I had been looking for some ingredients on Brew UK’s and came across some ‘mystery hops’ at £2.50 for 100g. The description said that the label had come off the package and could be either Mosaic, Citra or Amarillo. I thought I’d chance it and decided to buy two packs for a massive dry hop charge into a DIPA I’d been planning.
When I opened the packet up and looked inside I thought maybe it was Amarillo, given the fairly pale yellow colour rather than a typical ‘hop’ green. I gave a few pellets a rub and sure enough some orange-citrusy aromas burst out. I was pretty sure they were in fact Amarillo. Having discovered that they can be quite catty when used in higher amounts, I decided not to use the single hop for a dry charge, but instead throw some Simcoe and Mosaic in there as well. Having grown up the Wyeast 1332 to support a bigger beer, it was time to brew.
|The hop charge – 7.5g/L|
Batch size: 18L
5.8kg Golden Promise
500g Wheat Malt
250g Golden Naked Oats
40g Warrior 17.8%AA @ FWH 60 mins
30g Chinook 13%AA @ 10 mins
30g Chinook 13%AA @ 5 mins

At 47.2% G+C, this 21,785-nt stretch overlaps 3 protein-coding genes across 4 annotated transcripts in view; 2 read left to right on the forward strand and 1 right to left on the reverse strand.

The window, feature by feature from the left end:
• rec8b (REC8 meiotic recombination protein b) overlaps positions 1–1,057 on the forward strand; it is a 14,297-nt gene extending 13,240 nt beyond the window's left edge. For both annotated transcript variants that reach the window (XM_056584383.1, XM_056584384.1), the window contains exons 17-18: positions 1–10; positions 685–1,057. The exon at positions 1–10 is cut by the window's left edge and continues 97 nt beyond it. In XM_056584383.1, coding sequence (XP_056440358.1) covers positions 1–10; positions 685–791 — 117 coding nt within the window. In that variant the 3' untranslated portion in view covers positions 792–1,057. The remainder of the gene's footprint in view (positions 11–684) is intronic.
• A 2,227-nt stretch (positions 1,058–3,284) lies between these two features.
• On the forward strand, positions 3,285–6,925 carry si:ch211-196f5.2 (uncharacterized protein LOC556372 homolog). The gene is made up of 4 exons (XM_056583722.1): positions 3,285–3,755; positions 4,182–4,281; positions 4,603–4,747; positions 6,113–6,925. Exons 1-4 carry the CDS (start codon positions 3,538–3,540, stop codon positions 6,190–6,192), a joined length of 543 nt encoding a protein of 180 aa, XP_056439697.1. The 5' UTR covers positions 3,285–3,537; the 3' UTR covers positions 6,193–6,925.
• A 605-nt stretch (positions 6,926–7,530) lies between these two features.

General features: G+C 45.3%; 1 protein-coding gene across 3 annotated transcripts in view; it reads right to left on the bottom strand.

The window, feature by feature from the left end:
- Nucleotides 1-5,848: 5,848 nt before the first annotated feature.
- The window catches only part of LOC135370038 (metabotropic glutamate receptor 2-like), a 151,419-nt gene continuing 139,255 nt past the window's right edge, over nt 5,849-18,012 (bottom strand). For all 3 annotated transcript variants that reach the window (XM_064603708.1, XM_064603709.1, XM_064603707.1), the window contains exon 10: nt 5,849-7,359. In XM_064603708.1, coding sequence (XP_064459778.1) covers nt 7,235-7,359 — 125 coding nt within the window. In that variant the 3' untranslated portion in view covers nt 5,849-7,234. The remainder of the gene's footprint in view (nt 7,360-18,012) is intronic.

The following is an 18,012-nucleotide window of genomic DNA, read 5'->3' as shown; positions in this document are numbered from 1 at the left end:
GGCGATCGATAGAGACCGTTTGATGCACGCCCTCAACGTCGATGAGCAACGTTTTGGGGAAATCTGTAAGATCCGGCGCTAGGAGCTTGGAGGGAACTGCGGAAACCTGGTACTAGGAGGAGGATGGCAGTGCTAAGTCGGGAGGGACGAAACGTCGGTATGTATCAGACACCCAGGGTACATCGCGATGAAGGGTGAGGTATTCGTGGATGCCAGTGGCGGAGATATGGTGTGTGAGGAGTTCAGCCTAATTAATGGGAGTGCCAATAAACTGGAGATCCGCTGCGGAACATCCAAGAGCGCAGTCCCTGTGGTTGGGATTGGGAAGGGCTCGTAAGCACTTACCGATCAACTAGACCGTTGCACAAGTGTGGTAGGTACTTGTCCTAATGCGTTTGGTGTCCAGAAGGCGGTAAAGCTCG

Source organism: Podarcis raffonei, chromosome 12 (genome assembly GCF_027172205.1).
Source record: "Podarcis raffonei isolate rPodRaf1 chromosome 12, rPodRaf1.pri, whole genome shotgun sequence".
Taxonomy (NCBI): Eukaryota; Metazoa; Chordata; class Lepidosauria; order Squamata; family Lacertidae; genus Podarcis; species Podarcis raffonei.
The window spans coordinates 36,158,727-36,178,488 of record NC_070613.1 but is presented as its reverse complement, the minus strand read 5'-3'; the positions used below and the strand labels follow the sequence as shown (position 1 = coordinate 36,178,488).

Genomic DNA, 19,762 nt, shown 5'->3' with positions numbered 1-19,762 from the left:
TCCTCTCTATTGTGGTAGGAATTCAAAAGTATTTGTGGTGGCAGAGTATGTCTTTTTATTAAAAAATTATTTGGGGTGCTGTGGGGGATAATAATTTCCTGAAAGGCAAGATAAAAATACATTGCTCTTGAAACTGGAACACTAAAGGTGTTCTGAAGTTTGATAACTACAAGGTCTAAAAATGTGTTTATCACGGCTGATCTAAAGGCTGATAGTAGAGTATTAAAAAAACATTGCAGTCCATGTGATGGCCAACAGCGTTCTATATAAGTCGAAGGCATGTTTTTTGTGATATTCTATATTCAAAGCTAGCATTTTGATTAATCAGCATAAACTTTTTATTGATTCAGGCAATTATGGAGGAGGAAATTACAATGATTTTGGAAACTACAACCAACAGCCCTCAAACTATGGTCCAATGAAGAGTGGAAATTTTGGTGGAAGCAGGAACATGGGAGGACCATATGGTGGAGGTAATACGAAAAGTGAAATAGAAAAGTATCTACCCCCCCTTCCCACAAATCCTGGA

20g Amarillo 8.5% AA @ Whirlpool 15 mins
20g Mosaic 12% AA @ Whirlpool 15 mins
30g Amarillo dry hop 3 days primary
50g Amarillo dry hop 4 days secondary
40g Simcoe dry hop 4 days secondary
20g Mosaic dry hop 4 days secondary
Mash @ 65C for 60 mins
Wyeast 1332 Northwest Ale
I ended up oversparging this one, so SG was way down. I boiled up some dextrose, cooled and added to the wort to bring it up to 1.071. It finished far higher than Beersmith expected at 1.006, so the ABV was actually pretty close to the design due to the lower starting point.
This one really was a smack in the face with the hop aroma and flavour, and one I’ll be making again for sure. Very orange/tangerine from the Amarillo, a little dankness from the Chinook and fruity flavours from the Simcoe & Mosaic dry hop. I entered this one into a national competition and scored 29/50, though I never got the full scoresheet back so I have no idea where it needing improvement. Getting the gravities and volumes right would be a start! The yeast did well, but I can’t help thinking that I should be using a much more attenuative yeast. If it hadn’t have been for adding dextrose it would have finished much sweeter.
I called this one Unskinkable Sam after a WWII cat that survived three sinking ships. Given that the brew day went completely wrong but I still had a great beer at the end of it seemed kind of fitting.